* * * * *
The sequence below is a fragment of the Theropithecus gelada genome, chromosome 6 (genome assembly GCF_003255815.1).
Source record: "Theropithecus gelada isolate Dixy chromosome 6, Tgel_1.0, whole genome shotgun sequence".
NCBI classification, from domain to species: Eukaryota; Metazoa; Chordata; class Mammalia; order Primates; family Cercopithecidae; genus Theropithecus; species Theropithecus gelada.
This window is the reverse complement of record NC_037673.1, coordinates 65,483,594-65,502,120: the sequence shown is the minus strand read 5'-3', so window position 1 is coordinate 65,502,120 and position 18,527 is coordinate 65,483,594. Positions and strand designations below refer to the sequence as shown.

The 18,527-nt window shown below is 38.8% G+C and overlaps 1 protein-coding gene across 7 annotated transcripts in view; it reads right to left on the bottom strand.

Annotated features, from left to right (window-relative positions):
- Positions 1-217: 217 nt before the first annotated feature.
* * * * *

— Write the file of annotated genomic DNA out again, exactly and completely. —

The sequence below is a fragment of the Theropithecus gelada genome, chromosome 6 (genome assembly GCF_003255815.1).
Source record: "Theropithecus gelada isolate Dixy chromosome 6, Tgel_1.0, whole genome shotgun sequence".
NCBI classification, from domain to species: Eukaryota; Metazoa; Chordata; class Mammalia; order Primates; family Cercopithecidae; genus Theropithecus; species Theropithecus gelada.
This window is the reverse complement of record NC_037673.1, coordinates 65,483,594-65,502,120: the sequence shown is the minus strand read 5'-3', so window position 1 is coordinate 65,502,120 and position 18,527 is coordinate 65,483,594. Positions and strand designations below refer to the sequence as shown.

The 18,527-nt window shown below is 38.8% G+C and overlaps 1 protein-coding gene across 7 annotated transcripts in view; it reads right to left on the bottom strand.

Annotated features, from left to right (window-relative positions):
- Positions 1-217: 217 nt before the first annotated feature.